Evander Septimus Brody has his own reasons for agreeing to Mia's audacious proposal, but there's one thing he won't give his inconvenient wife: himself.
Instead, he offers Mia a devil's bargain...he will spend four nights a year with her. Four nights, and nothing more. And those only when she begs for them.
Which Mia will never do.
Now Vander faces the most crucial challenge of his life: he must seduce his own wife in order to win her heart—and no matter what it takes, this is the one battle he can't afford to lose.
Four Nights with the Duke by Eloisa JamesPublished March 31st 2015 by Avon
Genre: Historical Romance
Rating: 3 Stars
Reviewed on April 7, 2015
My ReviewTo those who are familiar with my taste in historical romance, you may know I’m not a big fan of Eloisa James. Never have been. May never will. I don’t dislike her, but I don’t like her either. I still don’t have a reason to like her. Her writing doesn’t have the “awe factor” to woo me and oftentimes her characters turn me off more than humanely possible. Eloisa comes up with these splendid synopses to lure me then once I’m snatched up by her book, I realize it’s already too late when I end up getting beat down by Disappointment. (Yes, the capitalization in intended.)
Disappointment is my constant companion with every Eloisa James novel I pick up. It’s always around the corner waiting for me to notice no matter how hard I try to ignore it. However, Disappointment doesn’t sneak up on me or slowly sink into my skin uninvited anymore. I regret to say its presence is now familiar and comfortable to be around.
What are my problems with this book (and most of Eloisa’s books for that matter)?
1) Lackluster attempt to do justice to an exciting plot. The plot of Four Nights with the Duke sounded like something special but is, in fact, tiring and dull to follow.
2) Characters are as flat as bosoms which obviously don’t belong to Mia. *rolls eyes because Mia’s overly large breasts are mentioned at least a hundred times*
I don’t connect with anyone.
Emilia has no personality. She is characterized by a small abundance of self-worth and that’s about it. Even though I’m aware of how realistic Mia’s low self-esteem is (A female is allow to have low self-esteem, you know? She doesn’t have to love every inch of her body.), I don’t find it attractive in a heroine who regularly has to remind herself how big, lumpy, and unattractive she is. Am I supposed to take pity on her or something? It’s pathetic and I expected her to be a strong-headed woman. Not this unimpressive, whimpering little girl. From what I understand, she’s 28, the same age as our hero.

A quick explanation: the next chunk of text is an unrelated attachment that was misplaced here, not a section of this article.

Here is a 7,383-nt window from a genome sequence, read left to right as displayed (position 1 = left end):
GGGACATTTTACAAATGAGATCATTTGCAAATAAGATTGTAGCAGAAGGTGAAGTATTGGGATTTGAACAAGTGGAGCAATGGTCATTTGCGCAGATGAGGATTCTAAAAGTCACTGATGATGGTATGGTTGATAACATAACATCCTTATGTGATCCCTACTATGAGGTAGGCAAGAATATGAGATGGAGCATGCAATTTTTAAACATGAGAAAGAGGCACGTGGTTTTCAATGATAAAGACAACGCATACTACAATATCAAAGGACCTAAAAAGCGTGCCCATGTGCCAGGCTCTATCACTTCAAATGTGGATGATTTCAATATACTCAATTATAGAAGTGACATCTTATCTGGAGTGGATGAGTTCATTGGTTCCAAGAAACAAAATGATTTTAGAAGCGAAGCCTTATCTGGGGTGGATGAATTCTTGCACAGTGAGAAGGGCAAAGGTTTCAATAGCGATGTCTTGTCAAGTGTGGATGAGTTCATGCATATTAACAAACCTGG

Vander is tantrum-throwing fool with a potty mouth. Enough said.
3) The mind numbing drama that compels me to put down the book on several occasions. Towards the end of Four Nights with the Duke, the drama escalates to ridiculous and I was laughing like an insane person. Even the serious moments are amusing.
When the characters fight, their arguments are repetitive to a fault. They go round and round in circles and it leaves me to conclude Eloisa is better off writing something interesting instead of repeating spoken and inner dialogues. I’m not wasting my time and money for this.
Suddenly, these characters’ necks look good to throttle.
He was still hard as a rock and had been since he loomed over her in the chair. “If I want a whore, I pay for her,” he said, thrusting forward with his hips in a rough motion that she could not mistake.
Is the heroine supposed to feel flattered? Is this how all women should act when we unintentionally turn on the opposite sex? At one point in the book, the hero is still turned on when the heroine is sobbing.
I find Eloisa’s books lacking in romance. Her characters’ possessive love for one another is unconvincing. It isn’t love. It isn’t romantic. It’s lust and lust alone. And it’s not even steamy good. It’s bleh.
5) No sense of humor. It’s not a rule to be funny, but it wouldn’t hurt to try.
Yet no matter how ardently Jafeer courted her, Mia adamantly refused to ride a horse that size.
I stand corrected. The only sentence to make me laugh out loud.
6) Happily Ever After? More like Okayyyyy Ever After? It’s a last feeble effort for dramatic danger, but fails miserably to pose a threat. The ending for Four Nights with the Duke is a bit silly and sweet too and I like it.
The Book Saviors: Charlie, Jafeer, the subtle shout outs to HR authors Julia Quinn and Lisa Kleypas.
“They needed to believe in the fairytale that she no longer believed in herself.”
Conclusion: The book cover is better than the book contents. #sorrynotsorry. I LOVE the cover. It’s one of my favorites of 2015.